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Re: Battat's hair; Prototheria



>>Monotreme mommas make milk--how can they
>>not be mammals?
>
>   As I understand it, they (spiny anteaters, echindas, and platypuses) don't
>have a special gland in one spot on their bodies such as a mammary gland, but
>rather they "sweat" a milk-like equivalent out of tiny gland spread all over
>their bodies like pores (which the babies lap up rather than nurse).
>   No breasts=not a mammal
>   Now how would you prove therapsids did it one way or another?
>
>Betty Cunningham(Flyinggoat@aol.com)

Not quite right. Both Echidnas and Platypus have milk secreteing glands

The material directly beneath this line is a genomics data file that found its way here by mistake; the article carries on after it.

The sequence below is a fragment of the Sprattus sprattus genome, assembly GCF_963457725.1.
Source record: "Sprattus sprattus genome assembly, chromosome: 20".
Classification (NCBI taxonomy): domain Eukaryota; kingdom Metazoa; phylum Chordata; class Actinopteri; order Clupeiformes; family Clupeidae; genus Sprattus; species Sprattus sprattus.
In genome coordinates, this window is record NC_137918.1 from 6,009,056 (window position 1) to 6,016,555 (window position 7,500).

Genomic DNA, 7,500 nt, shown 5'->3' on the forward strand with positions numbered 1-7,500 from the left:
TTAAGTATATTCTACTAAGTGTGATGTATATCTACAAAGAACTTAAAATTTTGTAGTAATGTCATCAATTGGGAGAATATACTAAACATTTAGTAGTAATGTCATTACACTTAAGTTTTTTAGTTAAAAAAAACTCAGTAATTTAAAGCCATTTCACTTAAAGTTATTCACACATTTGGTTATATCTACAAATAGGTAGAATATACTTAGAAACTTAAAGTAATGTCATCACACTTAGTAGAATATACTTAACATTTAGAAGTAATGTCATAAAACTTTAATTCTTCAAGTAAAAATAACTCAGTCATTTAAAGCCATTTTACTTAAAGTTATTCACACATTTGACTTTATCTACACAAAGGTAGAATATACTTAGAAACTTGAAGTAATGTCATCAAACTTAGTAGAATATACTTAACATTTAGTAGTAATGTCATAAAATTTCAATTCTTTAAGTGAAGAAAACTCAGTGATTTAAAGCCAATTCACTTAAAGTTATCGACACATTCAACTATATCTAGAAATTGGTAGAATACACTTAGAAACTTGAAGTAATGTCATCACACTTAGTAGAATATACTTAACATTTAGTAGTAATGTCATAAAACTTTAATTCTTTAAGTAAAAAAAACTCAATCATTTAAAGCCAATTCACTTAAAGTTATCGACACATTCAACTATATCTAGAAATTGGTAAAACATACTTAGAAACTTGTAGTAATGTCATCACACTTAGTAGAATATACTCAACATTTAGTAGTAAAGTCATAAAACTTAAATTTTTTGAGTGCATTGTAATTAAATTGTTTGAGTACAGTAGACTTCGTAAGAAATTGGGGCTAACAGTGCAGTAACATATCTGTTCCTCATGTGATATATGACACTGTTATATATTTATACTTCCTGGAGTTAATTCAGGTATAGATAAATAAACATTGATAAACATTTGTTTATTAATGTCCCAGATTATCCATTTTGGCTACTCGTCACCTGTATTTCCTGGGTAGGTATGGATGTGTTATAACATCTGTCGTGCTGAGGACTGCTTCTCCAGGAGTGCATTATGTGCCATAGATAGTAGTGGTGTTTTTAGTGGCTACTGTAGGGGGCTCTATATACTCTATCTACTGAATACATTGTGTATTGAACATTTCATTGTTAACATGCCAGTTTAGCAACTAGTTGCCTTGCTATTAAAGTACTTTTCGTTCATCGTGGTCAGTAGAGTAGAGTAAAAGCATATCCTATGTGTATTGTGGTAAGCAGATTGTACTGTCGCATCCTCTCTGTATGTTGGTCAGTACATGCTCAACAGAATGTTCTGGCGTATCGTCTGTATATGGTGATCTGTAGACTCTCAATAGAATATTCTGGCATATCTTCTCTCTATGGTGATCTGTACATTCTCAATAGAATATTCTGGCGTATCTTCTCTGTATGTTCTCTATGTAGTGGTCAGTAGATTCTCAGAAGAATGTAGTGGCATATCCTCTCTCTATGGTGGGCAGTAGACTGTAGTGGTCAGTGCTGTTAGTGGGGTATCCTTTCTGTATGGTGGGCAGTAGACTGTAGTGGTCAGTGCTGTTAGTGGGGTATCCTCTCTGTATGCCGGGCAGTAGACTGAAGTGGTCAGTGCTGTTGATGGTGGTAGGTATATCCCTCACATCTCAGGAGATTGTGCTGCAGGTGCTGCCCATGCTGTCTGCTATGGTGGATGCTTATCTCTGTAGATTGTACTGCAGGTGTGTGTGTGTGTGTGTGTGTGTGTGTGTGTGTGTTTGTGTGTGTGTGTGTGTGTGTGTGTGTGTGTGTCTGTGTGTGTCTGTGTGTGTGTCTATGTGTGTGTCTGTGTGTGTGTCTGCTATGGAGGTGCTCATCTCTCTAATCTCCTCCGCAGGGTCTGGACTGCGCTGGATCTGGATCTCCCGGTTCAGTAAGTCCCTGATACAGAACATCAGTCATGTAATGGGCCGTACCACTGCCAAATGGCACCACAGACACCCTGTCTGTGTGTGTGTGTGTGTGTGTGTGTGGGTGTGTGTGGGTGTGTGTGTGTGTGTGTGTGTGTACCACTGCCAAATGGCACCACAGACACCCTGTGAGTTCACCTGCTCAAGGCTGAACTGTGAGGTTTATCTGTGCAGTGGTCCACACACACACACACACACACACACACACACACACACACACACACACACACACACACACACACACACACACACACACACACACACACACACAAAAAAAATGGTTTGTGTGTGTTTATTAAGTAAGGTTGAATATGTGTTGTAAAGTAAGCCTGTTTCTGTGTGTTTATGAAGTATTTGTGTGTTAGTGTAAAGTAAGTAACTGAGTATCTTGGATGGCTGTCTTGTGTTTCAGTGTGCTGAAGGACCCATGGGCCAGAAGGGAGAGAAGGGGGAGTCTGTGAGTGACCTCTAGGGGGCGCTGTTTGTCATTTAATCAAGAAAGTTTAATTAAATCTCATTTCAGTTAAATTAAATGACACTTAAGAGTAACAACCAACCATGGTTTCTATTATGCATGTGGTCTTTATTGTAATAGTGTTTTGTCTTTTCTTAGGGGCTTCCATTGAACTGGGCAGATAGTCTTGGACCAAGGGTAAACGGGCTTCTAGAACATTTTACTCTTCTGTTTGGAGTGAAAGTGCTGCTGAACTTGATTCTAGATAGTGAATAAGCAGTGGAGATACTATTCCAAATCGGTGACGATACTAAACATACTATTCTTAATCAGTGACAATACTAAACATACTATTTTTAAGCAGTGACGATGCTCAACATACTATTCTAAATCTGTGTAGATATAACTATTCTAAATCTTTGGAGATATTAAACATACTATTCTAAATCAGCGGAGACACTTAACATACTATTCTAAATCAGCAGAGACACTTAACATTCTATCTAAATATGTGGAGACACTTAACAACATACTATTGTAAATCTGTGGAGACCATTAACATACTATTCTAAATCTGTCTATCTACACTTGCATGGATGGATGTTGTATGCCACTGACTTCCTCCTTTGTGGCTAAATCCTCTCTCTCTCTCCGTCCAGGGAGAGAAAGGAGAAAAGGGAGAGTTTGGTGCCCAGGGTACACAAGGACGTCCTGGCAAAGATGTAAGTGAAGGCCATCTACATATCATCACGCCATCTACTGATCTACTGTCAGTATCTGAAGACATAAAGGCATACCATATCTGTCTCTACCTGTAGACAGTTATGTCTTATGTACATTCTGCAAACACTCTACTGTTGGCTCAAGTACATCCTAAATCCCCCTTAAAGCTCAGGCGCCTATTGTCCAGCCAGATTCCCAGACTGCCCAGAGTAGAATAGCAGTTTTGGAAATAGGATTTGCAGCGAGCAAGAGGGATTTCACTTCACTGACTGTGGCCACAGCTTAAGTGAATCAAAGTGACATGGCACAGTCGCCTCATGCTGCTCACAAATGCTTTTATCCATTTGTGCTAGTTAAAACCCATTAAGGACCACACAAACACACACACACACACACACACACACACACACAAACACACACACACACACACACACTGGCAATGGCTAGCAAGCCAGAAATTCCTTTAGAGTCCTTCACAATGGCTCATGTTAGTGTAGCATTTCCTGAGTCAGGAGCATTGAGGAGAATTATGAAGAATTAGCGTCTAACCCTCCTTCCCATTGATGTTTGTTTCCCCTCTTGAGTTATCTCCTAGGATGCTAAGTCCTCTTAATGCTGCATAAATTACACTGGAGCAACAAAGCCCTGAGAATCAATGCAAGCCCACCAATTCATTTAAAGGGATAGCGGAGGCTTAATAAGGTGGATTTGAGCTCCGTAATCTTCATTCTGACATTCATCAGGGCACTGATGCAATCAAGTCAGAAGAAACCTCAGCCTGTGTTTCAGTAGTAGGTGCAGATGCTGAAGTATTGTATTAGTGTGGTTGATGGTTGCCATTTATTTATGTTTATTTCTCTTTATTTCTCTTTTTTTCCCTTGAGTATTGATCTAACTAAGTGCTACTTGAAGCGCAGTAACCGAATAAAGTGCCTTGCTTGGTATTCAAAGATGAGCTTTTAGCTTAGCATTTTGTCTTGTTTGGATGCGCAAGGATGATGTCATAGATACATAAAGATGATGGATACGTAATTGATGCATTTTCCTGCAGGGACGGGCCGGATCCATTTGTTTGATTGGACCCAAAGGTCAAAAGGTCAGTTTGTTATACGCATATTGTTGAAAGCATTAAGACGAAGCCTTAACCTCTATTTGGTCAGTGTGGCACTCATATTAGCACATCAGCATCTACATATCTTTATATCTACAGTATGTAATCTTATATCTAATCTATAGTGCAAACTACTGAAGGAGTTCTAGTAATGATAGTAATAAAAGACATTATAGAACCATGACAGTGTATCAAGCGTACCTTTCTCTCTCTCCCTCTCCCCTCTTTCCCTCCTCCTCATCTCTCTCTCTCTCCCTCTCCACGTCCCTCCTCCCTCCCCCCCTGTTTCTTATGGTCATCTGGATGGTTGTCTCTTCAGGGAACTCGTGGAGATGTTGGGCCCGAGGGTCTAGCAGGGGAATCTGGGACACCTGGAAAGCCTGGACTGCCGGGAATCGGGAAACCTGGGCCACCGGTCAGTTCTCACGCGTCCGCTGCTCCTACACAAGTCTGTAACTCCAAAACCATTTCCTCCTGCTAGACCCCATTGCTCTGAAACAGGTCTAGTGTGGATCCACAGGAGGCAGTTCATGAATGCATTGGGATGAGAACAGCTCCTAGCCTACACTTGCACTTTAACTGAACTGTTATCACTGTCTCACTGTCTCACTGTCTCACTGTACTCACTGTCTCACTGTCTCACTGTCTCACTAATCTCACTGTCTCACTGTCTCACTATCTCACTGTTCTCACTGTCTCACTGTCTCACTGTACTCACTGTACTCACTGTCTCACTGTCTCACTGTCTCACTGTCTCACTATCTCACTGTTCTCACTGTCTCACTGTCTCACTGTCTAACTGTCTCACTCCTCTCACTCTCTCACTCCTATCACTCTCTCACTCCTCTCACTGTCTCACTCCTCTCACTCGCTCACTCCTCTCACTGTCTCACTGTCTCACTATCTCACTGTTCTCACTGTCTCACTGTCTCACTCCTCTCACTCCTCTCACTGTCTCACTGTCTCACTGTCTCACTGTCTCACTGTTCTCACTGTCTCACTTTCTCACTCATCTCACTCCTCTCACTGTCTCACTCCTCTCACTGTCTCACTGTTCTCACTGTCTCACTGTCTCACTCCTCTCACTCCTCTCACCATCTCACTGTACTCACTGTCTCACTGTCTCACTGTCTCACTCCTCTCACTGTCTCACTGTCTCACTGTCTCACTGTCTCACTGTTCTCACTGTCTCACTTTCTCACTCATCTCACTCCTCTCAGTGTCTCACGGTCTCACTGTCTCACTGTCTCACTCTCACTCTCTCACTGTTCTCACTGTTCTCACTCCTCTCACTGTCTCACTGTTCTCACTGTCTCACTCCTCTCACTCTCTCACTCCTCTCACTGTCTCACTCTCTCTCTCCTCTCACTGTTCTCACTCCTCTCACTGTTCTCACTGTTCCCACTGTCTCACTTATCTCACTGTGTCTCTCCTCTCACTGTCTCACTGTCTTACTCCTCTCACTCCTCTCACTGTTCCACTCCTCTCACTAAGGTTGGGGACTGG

which are localised in patched of the belly, protobreasts if you like. And
I wouldn't hange the whole definition of mammals on one character, breasts
alone do not maketh a mammal. In fact few mammals have 'breasts'; all have
nipples, something the monotremes lack, all have milk secreteing glands,
something monotremes have, but it is only in humans, lactating dugongs and
a few other mammals that the milk glands form a true breast.

Monotremes do have mandibles composed soley of the dentary with the
articular and quadrate completely shifted into the ear region. While they
lay eggs, retain a septomaxilla and lack nipples, they are more mammal than
reptile (endothermic, furry and milk producing).

Further to this string, someone quoted Mike Archer earlier saying that he
said monotremes were therapsids. I was talking to Mike about this and he
only meant it, somewhat tongue-in-cheek, in the broadest cladistic terms:
yes monotremes are therapsids, but aren't all mammals?

Cheers, Paul

pwillis@ozemail.com.au

"Nature conceals her mysteries, not by her cunning, but by her essential
grandeur"
                                Albert Einstein